My day started with a walk to the farm, bright and early at 6:30 in the morning. It was still dark out and the sun was just beginning to poke through the clouds when my cabinmates and I arrived at the farm. I immediately started on my morning power walk down Chewonki Neck road to the eastside pasture. I arrived to a beautiful sunrise and set off on taking care of the cows. When I was done, I wished the cows a good day (as I had every morning for the past two weeks) and went on my way.
I went through the day and eventually made it to work program. Every Tuesday and Friday afternoon we have work programs. The work programs can range from working on the farm, to painting cabins with the facilities team, to working with the Traveling Natural History program, to working with the admissions team to write blog posts for Chewonki’s website. That Tuesday I was going to be working on the farm to take down fences and build new pastures.
We started by moving the cows from the Eastside pasture, up the road, through the barn, and into a new pasture on the farm. This meant we had to stand along the road stopping traffic and keeping the cows from going off into the woods or up the driveway of a teacher’s house while the farm team coaxed the cows along. The farm team expected this move to go smoothly (spoiler alert: it didn’t go very smoothly). The cows began to run into the woods next to the road and into my history teacher’s driveway (he got out his phone and started taking pictures of the whole incident). We finally got the cows back to the farm after a lot of laughing and herding.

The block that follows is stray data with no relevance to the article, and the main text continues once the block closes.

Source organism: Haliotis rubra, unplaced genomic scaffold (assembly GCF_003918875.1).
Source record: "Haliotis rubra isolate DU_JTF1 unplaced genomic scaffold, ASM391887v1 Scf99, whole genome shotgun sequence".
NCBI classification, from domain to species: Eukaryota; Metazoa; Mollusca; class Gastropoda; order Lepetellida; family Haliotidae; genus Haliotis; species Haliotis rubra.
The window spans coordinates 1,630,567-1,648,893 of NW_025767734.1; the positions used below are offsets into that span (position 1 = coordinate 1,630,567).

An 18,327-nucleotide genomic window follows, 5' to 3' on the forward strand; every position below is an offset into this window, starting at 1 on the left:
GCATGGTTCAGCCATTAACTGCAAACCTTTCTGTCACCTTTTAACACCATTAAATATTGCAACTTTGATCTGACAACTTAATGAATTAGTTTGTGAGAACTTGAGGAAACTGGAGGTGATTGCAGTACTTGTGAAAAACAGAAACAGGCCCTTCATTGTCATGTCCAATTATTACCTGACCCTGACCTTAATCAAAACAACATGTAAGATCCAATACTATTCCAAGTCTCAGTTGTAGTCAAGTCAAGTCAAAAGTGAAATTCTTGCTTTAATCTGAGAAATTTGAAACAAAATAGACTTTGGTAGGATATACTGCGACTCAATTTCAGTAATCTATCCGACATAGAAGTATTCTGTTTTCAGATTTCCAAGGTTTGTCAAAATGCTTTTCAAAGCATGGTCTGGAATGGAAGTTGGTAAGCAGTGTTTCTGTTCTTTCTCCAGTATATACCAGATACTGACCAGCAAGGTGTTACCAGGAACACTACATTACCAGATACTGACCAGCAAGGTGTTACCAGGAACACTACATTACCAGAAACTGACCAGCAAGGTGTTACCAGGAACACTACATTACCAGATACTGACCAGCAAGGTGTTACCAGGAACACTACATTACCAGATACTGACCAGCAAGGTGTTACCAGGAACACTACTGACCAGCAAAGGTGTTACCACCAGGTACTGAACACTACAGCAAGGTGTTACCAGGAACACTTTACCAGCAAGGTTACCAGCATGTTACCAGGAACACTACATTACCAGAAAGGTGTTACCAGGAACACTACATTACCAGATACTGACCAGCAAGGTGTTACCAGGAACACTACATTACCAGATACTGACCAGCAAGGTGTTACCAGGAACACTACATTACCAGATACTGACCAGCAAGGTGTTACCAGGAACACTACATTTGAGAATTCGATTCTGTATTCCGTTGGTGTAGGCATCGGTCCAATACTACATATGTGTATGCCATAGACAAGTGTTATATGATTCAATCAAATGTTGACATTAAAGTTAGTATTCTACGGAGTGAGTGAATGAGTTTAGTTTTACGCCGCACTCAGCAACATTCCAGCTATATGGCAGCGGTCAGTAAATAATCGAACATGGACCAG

We then set off to take down the fences after saying hi to Grandpa, Hubbard, and Greta– a momma cow and two of the new calves. After a while of fence collection, we took a short interlude to watch two of the cows have their hooves trimmed by a man with an interesting homemade machine. It lifted the cows off the ground and turned them sideways so he could get better access to their hooves. After that we took down more fences.
Soon after, we left the farm via a trailer pulled by the Polaris and headed off to the eastside pasture to take down even more fences. I had started my day here with a beautiful sunrise, but now the sky was overcast and cloudy. The perfect mixture of a cloudy day in fall.
We returned to the farm on the trailer again and finished up our day on the farm by setting up the new pastures the cows would use in the coming weeks. This still remains one of my favorite memories from work program because I was surrounded by some of my favorite people doing the things I love.
Megan Speers, Traverse City Central High School, Fife Lake, MI